Putting Ecology on the Carrington Moss Map

At our AGM on Wednesday, we had two excellent and very interesting speakers.

We started the meeting with a quick poll in which participants told us whether they had visited Carrington Moss in the last week, how they had travelled, if they had seen any wildlife on the Moss and whether they had recorded it. 

Stuart then talked to us about the importance of recording all our bird and wildlife sightings, he told us a little about the records held by the GMLRC pertaining to Carrington Moss and provided some insights into the protected species found here.  There is a link to the recording site later in this blog.

James talked in a little more detail about the bird species on Carrington Moss, including the, red listed, willow tit.  He described our important habitats as the The Masai Mara of the North and shared a number of links to videos and blogs which may be interesting for our members (the links are embedded in the AGM slide pack – click on the button above).  James also mentioned Greater Manchester’s (virtual) Green Summit, which, this year, will be running from 21st to 24th September.  If you’d like more information, or to receive the links to a Welcome Pack for the GM Green Summit, please subscribe to the Green City Region mailing list.

Stuart and James responded to a number of questions from participants about a wide variety of issues.  More public (virtual) meetings and outdoor recording events (when safe to do so) will be held in the near future, but in the meantime, we’re asking our members to consider contributing to identifying the Carrington Moss Big Five

To support our aim to promote the ecology, the habitats and the wildlife on Carrington Moss, we’d like your help in selecting the species YOU think best represent Carrington Moss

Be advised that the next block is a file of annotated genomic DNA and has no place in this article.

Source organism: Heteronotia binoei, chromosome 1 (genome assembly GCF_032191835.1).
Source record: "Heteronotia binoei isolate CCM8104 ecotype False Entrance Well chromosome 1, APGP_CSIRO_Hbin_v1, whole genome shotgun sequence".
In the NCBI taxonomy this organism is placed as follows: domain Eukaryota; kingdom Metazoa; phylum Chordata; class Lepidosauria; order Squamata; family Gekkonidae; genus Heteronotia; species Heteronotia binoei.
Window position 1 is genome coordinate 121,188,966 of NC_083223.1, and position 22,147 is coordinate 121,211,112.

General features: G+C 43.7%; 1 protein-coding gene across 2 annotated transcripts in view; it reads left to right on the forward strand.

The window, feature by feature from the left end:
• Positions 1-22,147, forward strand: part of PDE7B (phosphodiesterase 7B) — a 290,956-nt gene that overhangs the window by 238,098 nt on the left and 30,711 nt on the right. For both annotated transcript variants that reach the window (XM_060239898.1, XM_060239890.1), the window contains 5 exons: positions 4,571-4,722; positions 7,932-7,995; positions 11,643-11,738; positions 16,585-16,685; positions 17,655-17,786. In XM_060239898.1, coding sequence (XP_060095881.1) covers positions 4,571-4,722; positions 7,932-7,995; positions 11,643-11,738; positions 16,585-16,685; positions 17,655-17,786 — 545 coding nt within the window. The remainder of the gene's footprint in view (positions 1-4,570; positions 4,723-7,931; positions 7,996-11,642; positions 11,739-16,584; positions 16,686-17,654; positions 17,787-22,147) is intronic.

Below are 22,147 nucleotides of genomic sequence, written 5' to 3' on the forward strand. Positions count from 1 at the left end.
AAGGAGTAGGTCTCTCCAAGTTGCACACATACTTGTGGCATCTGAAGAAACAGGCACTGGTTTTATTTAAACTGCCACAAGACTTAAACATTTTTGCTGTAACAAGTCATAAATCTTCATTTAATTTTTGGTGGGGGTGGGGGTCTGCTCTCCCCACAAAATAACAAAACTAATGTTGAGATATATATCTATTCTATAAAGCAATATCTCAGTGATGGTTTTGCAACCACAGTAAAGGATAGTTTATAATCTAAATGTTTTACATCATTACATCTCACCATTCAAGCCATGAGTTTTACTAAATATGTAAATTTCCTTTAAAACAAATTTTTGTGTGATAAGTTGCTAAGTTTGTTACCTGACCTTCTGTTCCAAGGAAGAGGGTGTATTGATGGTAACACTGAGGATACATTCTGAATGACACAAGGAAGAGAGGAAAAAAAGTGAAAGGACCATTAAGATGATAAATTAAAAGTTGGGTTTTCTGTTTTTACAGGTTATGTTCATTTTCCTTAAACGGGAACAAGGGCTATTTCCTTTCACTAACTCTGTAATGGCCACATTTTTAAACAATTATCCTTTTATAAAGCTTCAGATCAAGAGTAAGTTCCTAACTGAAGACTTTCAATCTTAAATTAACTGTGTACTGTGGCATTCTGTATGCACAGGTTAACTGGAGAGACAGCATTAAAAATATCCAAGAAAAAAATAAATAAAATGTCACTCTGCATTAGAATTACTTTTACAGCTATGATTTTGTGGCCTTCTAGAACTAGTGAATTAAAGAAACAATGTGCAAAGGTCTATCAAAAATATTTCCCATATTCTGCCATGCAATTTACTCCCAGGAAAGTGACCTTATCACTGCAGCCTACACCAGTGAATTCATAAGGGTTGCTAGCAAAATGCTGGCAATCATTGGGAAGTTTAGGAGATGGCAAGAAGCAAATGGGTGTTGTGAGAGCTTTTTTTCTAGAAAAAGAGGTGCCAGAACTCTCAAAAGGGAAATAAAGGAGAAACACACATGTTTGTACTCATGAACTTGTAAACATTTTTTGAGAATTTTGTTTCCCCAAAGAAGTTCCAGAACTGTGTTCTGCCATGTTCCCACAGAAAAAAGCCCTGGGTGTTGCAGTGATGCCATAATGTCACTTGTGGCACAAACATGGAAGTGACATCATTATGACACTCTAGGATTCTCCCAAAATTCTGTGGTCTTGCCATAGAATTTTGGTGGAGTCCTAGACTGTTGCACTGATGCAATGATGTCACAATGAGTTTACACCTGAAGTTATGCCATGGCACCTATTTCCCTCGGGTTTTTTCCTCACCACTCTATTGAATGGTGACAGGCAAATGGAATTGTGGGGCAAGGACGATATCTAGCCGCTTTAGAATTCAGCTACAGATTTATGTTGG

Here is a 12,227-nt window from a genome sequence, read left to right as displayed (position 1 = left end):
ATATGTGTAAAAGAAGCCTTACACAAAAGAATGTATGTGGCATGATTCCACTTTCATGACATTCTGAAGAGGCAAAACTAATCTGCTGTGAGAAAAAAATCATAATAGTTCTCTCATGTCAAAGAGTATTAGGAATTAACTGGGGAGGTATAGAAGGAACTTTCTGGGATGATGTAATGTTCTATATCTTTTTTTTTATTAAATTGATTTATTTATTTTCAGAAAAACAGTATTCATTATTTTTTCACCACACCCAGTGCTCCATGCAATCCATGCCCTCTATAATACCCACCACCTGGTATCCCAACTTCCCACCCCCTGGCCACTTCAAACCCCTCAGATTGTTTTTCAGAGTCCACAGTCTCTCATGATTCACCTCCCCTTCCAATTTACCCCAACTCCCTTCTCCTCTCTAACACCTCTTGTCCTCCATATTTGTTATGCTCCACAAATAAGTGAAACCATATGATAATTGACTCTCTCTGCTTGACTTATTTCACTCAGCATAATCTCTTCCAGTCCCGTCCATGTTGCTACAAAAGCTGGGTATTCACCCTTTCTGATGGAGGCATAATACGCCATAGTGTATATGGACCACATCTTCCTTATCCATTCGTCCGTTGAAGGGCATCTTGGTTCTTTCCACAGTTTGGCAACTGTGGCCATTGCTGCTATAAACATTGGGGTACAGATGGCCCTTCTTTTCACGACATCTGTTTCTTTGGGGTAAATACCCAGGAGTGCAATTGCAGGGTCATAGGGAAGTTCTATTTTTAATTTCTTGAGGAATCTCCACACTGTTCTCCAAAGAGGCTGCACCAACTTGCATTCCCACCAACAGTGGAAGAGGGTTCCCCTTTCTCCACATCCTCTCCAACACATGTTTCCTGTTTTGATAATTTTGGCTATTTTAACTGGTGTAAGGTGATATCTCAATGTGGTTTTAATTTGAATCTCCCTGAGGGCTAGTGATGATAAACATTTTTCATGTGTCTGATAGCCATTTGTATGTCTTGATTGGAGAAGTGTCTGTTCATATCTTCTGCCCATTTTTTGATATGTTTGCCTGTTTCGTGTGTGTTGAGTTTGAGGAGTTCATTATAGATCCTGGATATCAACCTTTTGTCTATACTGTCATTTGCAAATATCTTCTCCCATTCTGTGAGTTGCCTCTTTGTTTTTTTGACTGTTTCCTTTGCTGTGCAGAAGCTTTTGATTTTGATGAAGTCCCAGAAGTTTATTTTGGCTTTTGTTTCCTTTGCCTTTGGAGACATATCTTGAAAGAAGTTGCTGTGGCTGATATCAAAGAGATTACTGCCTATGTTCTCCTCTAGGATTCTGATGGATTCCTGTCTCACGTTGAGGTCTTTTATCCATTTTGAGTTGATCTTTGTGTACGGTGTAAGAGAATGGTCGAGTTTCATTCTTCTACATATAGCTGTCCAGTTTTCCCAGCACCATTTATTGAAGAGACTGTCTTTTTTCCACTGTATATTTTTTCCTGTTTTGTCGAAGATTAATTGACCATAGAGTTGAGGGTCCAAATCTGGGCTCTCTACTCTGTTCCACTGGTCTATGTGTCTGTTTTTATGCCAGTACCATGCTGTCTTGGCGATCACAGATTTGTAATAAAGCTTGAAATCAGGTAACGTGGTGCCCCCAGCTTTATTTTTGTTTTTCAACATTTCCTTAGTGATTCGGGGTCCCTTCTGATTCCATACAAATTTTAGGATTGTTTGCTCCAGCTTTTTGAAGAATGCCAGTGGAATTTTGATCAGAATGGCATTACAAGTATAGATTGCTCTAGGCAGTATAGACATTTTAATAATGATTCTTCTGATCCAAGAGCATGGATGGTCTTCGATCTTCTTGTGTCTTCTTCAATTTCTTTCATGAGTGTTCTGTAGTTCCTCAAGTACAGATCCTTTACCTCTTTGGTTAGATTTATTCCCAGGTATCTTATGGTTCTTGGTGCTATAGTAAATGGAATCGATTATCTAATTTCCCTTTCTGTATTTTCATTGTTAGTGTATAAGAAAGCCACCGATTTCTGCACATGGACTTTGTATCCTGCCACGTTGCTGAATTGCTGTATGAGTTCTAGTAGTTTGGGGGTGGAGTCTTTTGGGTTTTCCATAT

Click here to complete our short survey to help us identify: the big 5 birds, the big 5 mammals, the big 5 insects and the big 5 flora

If you need a reminder about what is out there – take a look at our website at these links:

We’d like as many of you as possible to record your sightings to help confirm just how important the area is to endangered and at-risk species.  You can find out more about the GMLRC by clicking on this logo

If you are not sure which species you have seen, you can use an app such as iNaturalist to look up the species but it is better to record directly on the GMLRC site above.

Following these two outstanding presentations, we elected/re-elected our Committee, huge thanks to Jan for her support in doing this and a huge thank you to both existing and new Committee members for their continuing work on behalf of our communities.

You will find the updated Committee information on our website (click on the graphic to go to our Committee page).

We then briefly reviewed our Annual Report, click on the graphic to go directly to the report, highlighting our work on Air Quality monitoring in the area and providing a summary of progress against our key aims.

Following our finance report, we launched our very important Friends of Carrington Moss 200 Club, (click on the logo for more information).

We recognise that we may need to take legal and/or other specialist advice in the near future and this is expensive, so please do take the opportunity to join our little lottery.  It provides us with much needed funding and you with a chance to win a percentage of our takings.

We closed the meeting with an update on a number of important items, including:

  • Feedback on our Importance of Carrington Moss Survey
  • Our joint work with Carrington Parish Council to create a Balanced, Community Focused Transport Strategy for the area
  • Our next Master Plan workshop, which will focus on Air Quality
  • An update on the Greater Manchester Spatial Framework
  • An outline of the latest Government Consultations about the planning process.

More information about all these items will be included in our September newsletter.

We hope those who came along enjoyed our first online public meeting and will join our future online events.

Leave a Reply

Please log in using one of these methods to post your comment:

WordPress.com Logo

You are commenting using your WordPress.com account. Log Out /  Change )

Google photo

You are commenting using your Google account. Log Out /  Change )

Twitter picture

You are commenting using your Twitter account. Log Out /  Change )

Facebook photo

You are commenting using your Facebook account. Log Out /  Change )

Connecting to %s

This site uses Akismet to reduce spam. Learn how your comment data is processed.